But then, somewhere around the halfway point of this long book, the endless sex recedes and a magnificent, sprawling, deeply felt novel steals into view. The leisurely plotting and characterization deepen by accumulation as Eric and Shit age, and the book’s few science-fictional elements begin to pay off as the years pass into the future. A book that began as a litany of sex acts in a recognizable, present-day America becomes another book entirely: a novel about a couple growing old together in a place whose marginality and poverty turn out to be almost as important as its utopian dimension — because, in either case, while somewhat insulated from history (literally so, as the aging Eric and Shit move across the harbor from the Dump onto Gilead Island, a lesbian-founded artists’ colony), it’s far from unaffected by it. Rather than just cataloguing its protagonists’ sex acts, TVNS gradually becomes a psychologically complicated novel about what they’ve learned from them — a reflection, through a host of little narrated daily incidents, on the ethical lessons that a life of joyous perversion has taught Eric and Shit. Sometimes it almost, implicitly, seems like a manifesto for a broad and catholic vision of queer politics; and the novel’s real utopia might, finally, have less to do with the imagined community of the Dump than it does with the people themselves, and the practice of loving each other that they’ve discovered and worked out. We hear about this practical ethics in uncharacteristically explicit terms toward the end of the book, as Eric dreams he and Shit, old men now, are describing their lives to schoolchildren:
“But you never got married…?” one of the boys asked.
“That’s right,” Shit said. “We didn’t want to.”
A girl frowned at them. “You didn’t know if you were going to stay together…?”
“Both my moms are married,” another girl said. “Only not to each other.”
“Naw.” Eric smiled. “That wasn’t it.”
“Hell,” Shit said, “I knew I wanted him the rest of my life —” he pointed a blunt thumb at Eric — “soon as I saw the fucker…. I guess because my daddy never married nobody, it didn’t occur to me that maybe we should be doin’ that kind of thing.” He shrugged. “So I never thought of it.”
“Besides, it’s more fun.” Eric chuckled. “And more interestin’ — to figure out all that stuff for yourself, between you, as you go along. See, back when we got together, a lot of gay men and women didn’t get married. In a lot of places, it was still illegal, like here in Georgia”….
“Well —” Eric looked back up and put his hand on Shit’s warm shoulder — “state supported marriage comes with a whole lot of assumptions about how it’s gonna be, a history of who has to obey who, when you’re justified in callin’ it quits, all sorts of things like that. Now, you could agree with each other to change some of those things or do ’em differently, but for thousands and thousands of years gay men and women didn’t have even that…. For us, decidin’ to be with someone else wasn’t a matter of acceptin’ a ready-made set of assumptions. You had to work ’em all out from the bottom up, every time — whether you was gonna be monogamous or open; and if you was gonna be open, how was you gonna do it so that it didn’t bother the other person and even helped the relationship along. Workin’ all that stuff out for yourselves was half the reason you went into a relationship with somebody else.”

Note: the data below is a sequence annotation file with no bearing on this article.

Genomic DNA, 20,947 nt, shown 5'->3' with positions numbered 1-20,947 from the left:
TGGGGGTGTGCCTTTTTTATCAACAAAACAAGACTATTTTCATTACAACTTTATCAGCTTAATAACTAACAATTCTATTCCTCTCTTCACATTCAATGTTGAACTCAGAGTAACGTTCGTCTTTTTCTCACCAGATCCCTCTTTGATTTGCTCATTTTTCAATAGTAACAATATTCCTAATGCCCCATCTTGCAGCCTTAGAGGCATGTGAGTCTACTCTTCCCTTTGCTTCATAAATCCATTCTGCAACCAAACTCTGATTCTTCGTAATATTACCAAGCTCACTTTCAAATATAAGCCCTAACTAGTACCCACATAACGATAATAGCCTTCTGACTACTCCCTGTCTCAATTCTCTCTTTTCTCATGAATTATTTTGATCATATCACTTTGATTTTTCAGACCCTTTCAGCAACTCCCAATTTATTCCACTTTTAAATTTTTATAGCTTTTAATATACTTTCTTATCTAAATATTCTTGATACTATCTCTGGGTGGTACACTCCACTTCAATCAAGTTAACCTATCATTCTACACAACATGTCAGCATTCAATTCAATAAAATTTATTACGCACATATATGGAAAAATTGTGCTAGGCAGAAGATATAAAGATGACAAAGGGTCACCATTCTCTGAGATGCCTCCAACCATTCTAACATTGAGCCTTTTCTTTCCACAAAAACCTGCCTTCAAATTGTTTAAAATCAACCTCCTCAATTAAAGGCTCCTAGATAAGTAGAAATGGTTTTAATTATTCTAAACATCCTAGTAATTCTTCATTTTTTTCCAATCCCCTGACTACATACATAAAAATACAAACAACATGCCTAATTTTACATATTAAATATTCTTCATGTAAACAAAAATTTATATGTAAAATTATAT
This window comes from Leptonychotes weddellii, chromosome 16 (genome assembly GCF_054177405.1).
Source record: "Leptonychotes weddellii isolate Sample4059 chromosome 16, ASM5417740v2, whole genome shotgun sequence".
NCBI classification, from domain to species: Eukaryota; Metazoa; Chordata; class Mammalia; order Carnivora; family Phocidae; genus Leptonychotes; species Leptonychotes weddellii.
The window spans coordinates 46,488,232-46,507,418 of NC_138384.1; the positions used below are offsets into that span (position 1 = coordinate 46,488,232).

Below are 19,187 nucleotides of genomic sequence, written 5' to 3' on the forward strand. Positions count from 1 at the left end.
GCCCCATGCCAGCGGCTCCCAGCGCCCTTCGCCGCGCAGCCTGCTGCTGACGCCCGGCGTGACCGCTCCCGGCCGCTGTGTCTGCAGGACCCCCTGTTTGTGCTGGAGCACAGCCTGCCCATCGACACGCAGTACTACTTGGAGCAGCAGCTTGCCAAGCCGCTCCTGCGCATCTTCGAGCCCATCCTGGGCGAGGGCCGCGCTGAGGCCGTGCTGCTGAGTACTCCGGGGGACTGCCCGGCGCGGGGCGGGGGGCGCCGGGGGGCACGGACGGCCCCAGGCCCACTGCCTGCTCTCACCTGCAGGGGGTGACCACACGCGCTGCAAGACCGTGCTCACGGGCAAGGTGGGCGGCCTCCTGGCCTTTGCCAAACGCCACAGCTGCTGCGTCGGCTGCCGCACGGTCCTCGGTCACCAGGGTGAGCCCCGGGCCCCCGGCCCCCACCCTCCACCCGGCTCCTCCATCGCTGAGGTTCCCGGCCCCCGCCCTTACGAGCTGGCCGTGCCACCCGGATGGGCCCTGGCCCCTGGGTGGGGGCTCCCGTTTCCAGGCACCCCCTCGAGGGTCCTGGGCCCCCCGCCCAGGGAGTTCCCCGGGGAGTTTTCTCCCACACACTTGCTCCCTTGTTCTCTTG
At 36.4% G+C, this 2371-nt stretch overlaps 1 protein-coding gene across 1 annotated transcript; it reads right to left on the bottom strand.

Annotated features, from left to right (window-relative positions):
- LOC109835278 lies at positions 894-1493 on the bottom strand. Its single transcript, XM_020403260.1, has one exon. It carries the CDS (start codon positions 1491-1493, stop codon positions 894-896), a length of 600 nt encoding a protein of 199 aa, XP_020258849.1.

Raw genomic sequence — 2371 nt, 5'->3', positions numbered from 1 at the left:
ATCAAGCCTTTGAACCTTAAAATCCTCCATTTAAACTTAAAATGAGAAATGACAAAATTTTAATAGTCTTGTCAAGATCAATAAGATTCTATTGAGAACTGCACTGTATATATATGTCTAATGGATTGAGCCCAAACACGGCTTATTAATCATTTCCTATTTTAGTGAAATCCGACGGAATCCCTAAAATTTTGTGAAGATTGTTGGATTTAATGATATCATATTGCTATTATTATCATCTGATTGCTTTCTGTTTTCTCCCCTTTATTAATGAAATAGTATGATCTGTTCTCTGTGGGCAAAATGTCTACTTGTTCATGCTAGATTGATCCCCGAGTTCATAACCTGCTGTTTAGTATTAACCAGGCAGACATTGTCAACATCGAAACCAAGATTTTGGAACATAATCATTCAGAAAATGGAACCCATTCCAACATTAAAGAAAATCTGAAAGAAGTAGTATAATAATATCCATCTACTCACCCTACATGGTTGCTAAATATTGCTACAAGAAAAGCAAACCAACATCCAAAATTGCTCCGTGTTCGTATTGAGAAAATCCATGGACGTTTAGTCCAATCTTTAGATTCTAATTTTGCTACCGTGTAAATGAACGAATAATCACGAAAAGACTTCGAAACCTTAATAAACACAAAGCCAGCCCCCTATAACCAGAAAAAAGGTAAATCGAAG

This is the real heart of the novel — not the explicit explanation of the sex politics (their discussing the issue at such length surprises Eric and Shit at least as much as it does us), but its working out in practice across the length of their adult lives. Eric, who spends his last forty years continually re-reading Spinoza’s Ethics, and Shit, who is illiterate, both occupy this ethical stance together — and the novel is, first and foremost, the record of how they worked it out for themselves. Even apart from the sex, this is not a heavily plotted story but an assemblage of revealing incidents — a range of quotidian moments across seventy-odd years that add up to a pair of fully realized human lives. “They have stories. (I guess other people mostly do.) I just have a life,” Eric reflects, as an old man, upon meeting an exciting, adventurous group marriage made up of younger people, some of whom have been to Mars and others who have made works of art. In Eric’s slightly narrow sense of the word, this is a novel without a “story” — that is, at least apart from the sex, it’s a novel about ordinary life as most of us live it — though lived in a place and a time that none of us have lived through.
In the SF backdrop to the book, mainland America outside the Dump and Gilead Island follows a complex trajectory of its own. But it does so in the book’s margins, as history happens largely outside the lived experience of those within its relatively isolated setting. The “wonder decade” of the 2030s is curtailed by terrorist nuclear bombings; in response, a resurgence of homegrown fundamentalism leads to hate campaigns smearing both science and “group marriage” as perversions, even after gay marriage has long been thoroughly normalized. But we only learn all of this obliquely, in passing mentions and narratorial asides, as backdrop to a few scenes that might otherwise be hard to understand.
Meanwhile, our protagonists palpably grow up, becoming rich and rounded characters as they age and reflect on their lives and losses; and by the time the novel concludes, quite unexpectedly, putting the book down comes to feel more like leaving old friends behind than like putting aside a skin mag. Somewhere along the way, between and among the sex scenes, a minor miracle of characterization has quietly taken place. What seemed at first a book-length catalog of lusts, albeit decorated with a few scraps of intellectual and political experiment, ends up as a novel that demands both sympathy and contemplation, deep feeling and serious thought. Though it shouldn’t be most readers’ first exposure to Delany, this is nonetheless a book worthy of his career full of masterpieces — and a book that no one else could have written.